During his remarks in South Carolina on Friday night, Cruz repeatedly referenced his father, Raul Cruz, recounting that he had fought for the Cuban revolution but was later imprisoned, beaten and nearly killed before fleeing to Texas at the age of 18.

“My dad has been my hero my whole life, but what I find most incredible about his story is how commonplace it is,” Cruz told the crowd. “Every one of us could come up here, one after the other, and tell a story just like that. We are all the children of those who risk everything for freedom. I think that’s the most fundamental DNA of what it means to be an American.”

Discuss this topic and other political issues in the politics discussion forums.

Ed O’Keefe is covering the 2016 presidential campaign, with a focus on Jeb Bush and other Republican candidates. He's covered presidential and congressional politics since 2008. Off the trail, he's covered Capitol Hill, federal agencies and the federal workforce, and spent a brief time covering the war in Iraq.
Aaron Blake covers national politics and writes regularly for The Fix.

The Freddie Gray case

Please provide a valid email address.

You’re all set!

Campaign 2016 Email Updates

Please provide a valid email address.

You’re all set!
Show Comments
The Republicans debate Saturday night. The New Hampshire primary is on Feb. 9. Get caught up on the race.
Heading into the next debate...
Donald Trump returns to the Republican presidential debate stage Saturday night. Marco Rubio arrives as a sudden star, but fending off ferocious attacks from his rivals. Still glowing from his Iowa victory, Ted Cruz is trying to consolidate conservative support, while Ben Carson is struggling to avoid being typecast as the dead man walking.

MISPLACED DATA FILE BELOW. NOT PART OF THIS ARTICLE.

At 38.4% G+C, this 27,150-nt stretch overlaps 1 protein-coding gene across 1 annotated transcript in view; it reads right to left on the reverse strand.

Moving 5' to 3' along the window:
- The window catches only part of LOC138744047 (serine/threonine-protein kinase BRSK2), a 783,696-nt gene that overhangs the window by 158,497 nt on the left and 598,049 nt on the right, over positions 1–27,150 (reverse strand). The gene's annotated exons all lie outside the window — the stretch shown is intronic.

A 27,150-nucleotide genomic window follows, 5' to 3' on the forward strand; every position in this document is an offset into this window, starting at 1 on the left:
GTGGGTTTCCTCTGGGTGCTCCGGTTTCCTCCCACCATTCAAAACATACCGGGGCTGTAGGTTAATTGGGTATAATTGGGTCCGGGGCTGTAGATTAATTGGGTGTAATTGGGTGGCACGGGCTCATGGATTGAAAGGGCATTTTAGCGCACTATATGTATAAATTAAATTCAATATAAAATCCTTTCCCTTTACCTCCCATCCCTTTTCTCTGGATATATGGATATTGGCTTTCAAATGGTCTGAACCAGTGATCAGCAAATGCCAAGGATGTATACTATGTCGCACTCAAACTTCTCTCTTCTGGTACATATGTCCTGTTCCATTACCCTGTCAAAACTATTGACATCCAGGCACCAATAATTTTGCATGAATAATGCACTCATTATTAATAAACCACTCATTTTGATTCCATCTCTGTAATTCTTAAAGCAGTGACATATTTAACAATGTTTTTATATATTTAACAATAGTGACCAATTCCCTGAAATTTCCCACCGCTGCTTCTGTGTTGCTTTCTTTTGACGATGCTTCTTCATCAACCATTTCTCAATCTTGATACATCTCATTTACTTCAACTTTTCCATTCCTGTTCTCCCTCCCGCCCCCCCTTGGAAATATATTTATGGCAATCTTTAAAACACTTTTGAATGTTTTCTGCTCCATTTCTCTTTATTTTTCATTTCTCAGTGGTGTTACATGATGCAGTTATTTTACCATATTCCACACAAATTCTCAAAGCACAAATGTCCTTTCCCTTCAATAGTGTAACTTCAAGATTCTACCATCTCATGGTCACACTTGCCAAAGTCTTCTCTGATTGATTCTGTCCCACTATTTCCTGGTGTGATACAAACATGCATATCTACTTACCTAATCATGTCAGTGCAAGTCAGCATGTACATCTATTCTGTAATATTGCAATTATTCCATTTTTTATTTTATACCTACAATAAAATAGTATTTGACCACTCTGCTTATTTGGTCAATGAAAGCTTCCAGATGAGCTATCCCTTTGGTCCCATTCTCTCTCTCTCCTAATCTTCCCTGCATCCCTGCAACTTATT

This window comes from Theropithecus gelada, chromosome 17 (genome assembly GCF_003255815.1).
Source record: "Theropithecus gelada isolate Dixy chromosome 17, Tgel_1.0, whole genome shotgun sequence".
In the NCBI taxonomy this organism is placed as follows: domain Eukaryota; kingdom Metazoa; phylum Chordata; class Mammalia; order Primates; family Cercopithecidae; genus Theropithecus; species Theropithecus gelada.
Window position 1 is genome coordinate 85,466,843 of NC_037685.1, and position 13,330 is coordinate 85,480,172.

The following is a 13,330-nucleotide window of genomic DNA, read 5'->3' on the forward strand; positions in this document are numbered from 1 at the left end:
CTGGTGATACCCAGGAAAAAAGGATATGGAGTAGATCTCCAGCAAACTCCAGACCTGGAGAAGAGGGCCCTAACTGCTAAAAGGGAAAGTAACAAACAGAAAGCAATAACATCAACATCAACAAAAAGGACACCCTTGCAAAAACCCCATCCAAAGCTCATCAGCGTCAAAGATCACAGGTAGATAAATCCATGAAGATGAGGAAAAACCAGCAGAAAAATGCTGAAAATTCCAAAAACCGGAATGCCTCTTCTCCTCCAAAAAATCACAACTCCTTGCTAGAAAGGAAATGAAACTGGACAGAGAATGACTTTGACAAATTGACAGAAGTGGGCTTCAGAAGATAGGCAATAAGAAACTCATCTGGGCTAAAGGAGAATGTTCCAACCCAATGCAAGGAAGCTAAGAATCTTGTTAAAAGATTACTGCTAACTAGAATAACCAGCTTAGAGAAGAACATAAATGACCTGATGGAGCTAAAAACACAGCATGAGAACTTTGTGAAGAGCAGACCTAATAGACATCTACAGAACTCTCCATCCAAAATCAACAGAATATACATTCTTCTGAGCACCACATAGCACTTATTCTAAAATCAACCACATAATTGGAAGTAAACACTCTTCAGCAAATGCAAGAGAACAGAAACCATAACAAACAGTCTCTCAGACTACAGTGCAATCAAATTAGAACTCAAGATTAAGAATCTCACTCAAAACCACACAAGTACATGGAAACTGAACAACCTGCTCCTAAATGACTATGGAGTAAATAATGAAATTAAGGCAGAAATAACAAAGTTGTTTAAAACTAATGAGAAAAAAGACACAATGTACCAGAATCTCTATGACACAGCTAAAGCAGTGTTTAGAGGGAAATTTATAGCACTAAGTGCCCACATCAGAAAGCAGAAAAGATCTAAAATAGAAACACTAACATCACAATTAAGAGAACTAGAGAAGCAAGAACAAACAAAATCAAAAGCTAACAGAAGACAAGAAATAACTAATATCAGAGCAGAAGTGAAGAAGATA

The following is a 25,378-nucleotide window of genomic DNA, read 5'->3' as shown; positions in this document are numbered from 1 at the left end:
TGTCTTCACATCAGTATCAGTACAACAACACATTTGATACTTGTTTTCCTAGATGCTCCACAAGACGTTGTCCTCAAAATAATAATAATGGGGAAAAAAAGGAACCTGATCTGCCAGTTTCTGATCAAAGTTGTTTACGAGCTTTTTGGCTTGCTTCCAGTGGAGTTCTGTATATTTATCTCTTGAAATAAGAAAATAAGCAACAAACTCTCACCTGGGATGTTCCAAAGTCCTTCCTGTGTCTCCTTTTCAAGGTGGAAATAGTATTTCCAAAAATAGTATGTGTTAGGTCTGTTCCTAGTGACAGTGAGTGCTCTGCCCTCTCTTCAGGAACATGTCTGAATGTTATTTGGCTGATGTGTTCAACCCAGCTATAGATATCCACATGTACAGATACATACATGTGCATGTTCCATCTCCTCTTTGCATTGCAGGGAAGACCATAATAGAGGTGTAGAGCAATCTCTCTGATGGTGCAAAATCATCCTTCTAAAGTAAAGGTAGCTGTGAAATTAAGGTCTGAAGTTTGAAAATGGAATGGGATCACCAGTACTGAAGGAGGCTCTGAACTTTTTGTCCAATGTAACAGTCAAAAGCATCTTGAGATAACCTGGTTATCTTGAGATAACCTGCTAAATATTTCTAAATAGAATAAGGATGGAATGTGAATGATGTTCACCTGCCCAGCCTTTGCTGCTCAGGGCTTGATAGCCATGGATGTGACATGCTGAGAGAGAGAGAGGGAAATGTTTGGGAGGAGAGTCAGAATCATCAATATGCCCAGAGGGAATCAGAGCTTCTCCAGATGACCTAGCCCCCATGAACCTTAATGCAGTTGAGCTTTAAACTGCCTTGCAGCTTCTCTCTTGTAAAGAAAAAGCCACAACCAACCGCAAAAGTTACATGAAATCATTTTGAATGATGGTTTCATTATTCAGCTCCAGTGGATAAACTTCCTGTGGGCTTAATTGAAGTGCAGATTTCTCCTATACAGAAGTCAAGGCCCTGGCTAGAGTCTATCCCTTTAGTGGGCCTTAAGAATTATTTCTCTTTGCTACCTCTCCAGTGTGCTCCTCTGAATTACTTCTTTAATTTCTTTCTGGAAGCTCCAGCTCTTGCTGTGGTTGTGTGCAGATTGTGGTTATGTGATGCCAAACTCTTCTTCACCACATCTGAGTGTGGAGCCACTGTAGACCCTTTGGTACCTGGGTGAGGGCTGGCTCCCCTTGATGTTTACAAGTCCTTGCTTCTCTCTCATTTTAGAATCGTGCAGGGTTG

Play Video
New Hampshire polling averages
Donald Trump holds a commanding lead in the next state to vote, but Marco Rubio has recently seen a jump in his support, according to polls.
New Hampshire polling averages
A victory in New Hampshire revitalized Hillary Clinton's demoralized campaign in 2008. But this time, she's trailing Bernie Sanders, from neighboring Vermont. She's planning to head Sunday to Flint, Mich., where a cost-saving decision led to poisonous levels of lead in the water of the poor, heavily black, rust-belt city. 
56% 36%
Upcoming debates
Feb. 6: GOP debate

on ABC News, in Manchester, N.H.

Feb. 11: Democratic debate

on PBS, in Wisconsin

Feb 13: GOP debate

on CBS News, in South Carolina

Campaign 2016
State of the race

To keep reading, please enter your email address.

You’ll also receive from The Washington Post:
  • A free 6-week digital subscription
  • Our daily newsletter in your inbox

Please enter a valid email address

I have read and agree to the Terms of Service and Privacy Policy.

Please indicate agreement.

Thank you.

Check your inbox. We’ve sent an email explaining how to set up an account and activate your free digital subscription.